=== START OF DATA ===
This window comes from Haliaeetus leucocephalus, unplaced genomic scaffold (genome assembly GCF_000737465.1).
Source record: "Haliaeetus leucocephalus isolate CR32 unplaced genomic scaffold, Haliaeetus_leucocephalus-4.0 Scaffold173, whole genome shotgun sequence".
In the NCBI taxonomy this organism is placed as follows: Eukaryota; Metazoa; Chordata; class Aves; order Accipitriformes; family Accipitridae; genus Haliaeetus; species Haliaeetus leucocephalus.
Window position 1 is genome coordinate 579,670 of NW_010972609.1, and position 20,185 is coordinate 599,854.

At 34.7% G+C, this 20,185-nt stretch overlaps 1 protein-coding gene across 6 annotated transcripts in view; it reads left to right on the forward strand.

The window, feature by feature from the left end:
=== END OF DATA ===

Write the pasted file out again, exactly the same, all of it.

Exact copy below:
This window comes from Haliaeetus leucocephalus, unplaced genomic scaffold (genome assembly GCF_000737465.1).
Source record: "Haliaeetus leucocephalus isolate CR32 unplaced genomic scaffold, Haliaeetus_leucocephalus-4.0 Scaffold173, whole genome shotgun sequence".
In the NCBI taxonomy this organism is placed as follows: Eukaryota; Metazoa; Chordata; class Aves; order Accipitriformes; family Accipitridae; genus Haliaeetus; species Haliaeetus leucocephalus.
Window position 1 is genome coordinate 579,670 of NW_010972609.1, and position 20,185 is coordinate 599,854.

At 34.7% G+C, this 20,185-nt stretch overlaps 1 protein-coding gene across 6 annotated transcripts in view; it reads left to right on the forward strand.

The window, feature by feature from the left end: